Physician Gets 35-Year Sentence for Massive Medicare Fraud

August 16, 2017

If he had pulled off his escape plan, Jacques Roy, MD, might be living in Canada or France now under the alias of Michel Poulin, subsisting off millions in ill-gotten gains, according to federal prosecutors.

Instead, a federal judge in Dallas last week sentenced the 60-year-old physician from Rockwall, Texas, to 35 years in prison for orchestrating a giant home-health scam that generated $375 million worth of Medicare and Medicaid billings, with Medicare representing the most. Dr Roy was ordered to pay a staggering $268 million in restitution.

Dr Jacques Roy (Source: US Marshals Service)

In April 2016, a federal jury found Dr Roy guilty of six counts of healthcare fraud, one count of conspiracy to commit fraud, two counts of making false statements, and one count of obstruction of justice.

Prosecutors said that Dr Roy's practice, called Medistat, fraudulently approved 11,000 Medicare beneficiaries to receive care from roughly 500 home-health agencies. The fraud had many elements:

  • Home-health agencies recruited fake patients — some from a homeless shelter — with groceries, cash, and fast food.

  • A key Medicare form needed to secure payments for home-health services was "falsified, backdated, and churned," prosecutors said. An entire "boiler room" of employees worked all day signing Dr Roy's name on the forms or affixing an electronic one as if he had reviewed the paperwork.

  • Dr Roy and other clinicians affiliated with Medistat made unnecessary home visits and ordered unneeded services such as skilled nursing on the basis of bogus chart notes.

Getting Ready to Leave Town

Police arrested Dr Roy in February 2012, and he's remained in federal custody ever since as a flight risk. One reason why is the alias he created for himself. When police searched his home, they found two different identification cards that featured Dr Roy's photograph and the name of Michel Poulin. Other "Michel Poulin" documents included a Canadian birth certificate and a Canadian passport application. Dr Roy was said to be a fluent French speaker.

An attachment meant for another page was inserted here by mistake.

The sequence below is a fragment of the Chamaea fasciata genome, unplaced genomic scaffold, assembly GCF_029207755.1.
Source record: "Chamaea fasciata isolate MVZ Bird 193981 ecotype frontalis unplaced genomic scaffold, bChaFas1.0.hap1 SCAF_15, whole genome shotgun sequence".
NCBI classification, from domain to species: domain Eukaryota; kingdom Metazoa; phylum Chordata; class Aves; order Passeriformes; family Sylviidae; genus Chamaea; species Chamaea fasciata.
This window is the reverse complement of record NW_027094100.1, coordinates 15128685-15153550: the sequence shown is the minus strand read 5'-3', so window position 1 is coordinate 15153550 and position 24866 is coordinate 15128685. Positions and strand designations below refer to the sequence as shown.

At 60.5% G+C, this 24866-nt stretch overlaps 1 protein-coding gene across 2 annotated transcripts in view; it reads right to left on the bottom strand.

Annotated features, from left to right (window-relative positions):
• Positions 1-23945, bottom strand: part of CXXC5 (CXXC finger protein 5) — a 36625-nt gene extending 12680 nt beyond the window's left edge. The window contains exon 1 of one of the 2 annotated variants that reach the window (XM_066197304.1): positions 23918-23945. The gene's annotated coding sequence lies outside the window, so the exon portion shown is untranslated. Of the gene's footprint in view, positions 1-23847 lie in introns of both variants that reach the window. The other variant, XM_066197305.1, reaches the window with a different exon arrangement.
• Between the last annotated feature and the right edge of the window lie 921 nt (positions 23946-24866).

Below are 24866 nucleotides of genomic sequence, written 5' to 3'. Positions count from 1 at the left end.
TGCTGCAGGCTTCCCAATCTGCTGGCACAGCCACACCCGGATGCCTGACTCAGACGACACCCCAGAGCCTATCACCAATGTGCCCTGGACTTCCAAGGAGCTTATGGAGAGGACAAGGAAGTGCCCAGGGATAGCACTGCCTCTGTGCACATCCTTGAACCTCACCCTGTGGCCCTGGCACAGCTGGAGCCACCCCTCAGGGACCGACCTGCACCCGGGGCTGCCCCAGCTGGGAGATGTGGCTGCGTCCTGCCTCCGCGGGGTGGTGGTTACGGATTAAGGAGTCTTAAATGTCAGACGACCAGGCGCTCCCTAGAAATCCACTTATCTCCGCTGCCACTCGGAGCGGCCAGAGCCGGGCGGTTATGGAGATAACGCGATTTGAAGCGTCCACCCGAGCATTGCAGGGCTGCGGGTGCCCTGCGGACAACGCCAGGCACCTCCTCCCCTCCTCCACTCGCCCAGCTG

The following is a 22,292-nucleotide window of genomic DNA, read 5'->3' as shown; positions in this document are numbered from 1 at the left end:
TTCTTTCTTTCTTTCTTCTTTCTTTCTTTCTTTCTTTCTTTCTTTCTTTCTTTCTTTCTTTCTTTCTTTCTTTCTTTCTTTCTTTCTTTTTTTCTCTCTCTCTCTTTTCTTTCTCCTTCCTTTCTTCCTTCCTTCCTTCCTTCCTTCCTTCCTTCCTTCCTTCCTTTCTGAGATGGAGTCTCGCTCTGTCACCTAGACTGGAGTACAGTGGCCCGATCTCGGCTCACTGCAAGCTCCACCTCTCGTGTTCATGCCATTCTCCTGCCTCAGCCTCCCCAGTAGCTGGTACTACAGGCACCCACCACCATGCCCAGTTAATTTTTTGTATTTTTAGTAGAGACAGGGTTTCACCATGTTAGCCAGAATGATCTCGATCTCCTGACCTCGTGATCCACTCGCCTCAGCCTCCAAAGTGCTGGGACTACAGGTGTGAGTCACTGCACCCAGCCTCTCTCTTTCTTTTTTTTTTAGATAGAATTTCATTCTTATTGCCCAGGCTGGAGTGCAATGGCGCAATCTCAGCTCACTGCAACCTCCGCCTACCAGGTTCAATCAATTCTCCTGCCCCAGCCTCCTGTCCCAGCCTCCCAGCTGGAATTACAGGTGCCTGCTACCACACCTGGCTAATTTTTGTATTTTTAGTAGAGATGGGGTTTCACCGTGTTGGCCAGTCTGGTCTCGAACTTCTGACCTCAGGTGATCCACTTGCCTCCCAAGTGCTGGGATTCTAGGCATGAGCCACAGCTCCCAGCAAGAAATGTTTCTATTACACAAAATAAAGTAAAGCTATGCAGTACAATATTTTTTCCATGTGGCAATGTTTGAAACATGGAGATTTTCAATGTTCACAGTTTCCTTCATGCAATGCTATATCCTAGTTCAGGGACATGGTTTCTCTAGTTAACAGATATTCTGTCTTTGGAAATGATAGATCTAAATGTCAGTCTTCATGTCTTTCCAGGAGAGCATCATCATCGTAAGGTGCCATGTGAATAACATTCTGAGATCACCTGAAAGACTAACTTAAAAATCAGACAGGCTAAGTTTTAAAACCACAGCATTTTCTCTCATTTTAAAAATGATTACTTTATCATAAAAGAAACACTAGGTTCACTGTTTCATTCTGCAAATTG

Also discovered in Dr Roy's house were books that suggested he was planning to flee. One was titled Hide Your A$$ET$ and Disappear — A Step-by-Step Guide to Vanishing Without a Trace. Two other books explained how to move money offshore. Perhaps not surprisingly, authorities in 2012 confirmed that he had three bank accounts in the Caribbean island of Grand Cayman, one under the "Michel Poulin" alias.

Dr Roy also talked with others about vanishing. One woman testified at his trial that she heard him say he was "leaving and changing his identity."

"Michel Poulin" would have had enough to live on, according to prosecutors. In a court filing after his trial, they said that Dr Roy "conservatively, profited more than $6 million over the course of the conspiracy."

Dr Roy has appealed his conviction and sentence and asked for a new trial. In the motion for a new trial, his attorney said Dr Roy was within his rights to let employees sign Medicare paperwork on his behalf, and that his failure to review some of the forms as required was a civil, not criminal, matter. The attorney also said that prosecutors fabricated a "James Bond narrative" about Dr Roy being a flight risk to make him guilty "in the court of public opinion."

Dr Roy joins five codefendants in the fraud scheme who already have been convicted and sentenced, three of them to 10-year prison terms. A sixth defendant who was convicted last year is scheduled to be sentenced In October.

Follow Robert Lowes on Twitter @LowesRobert

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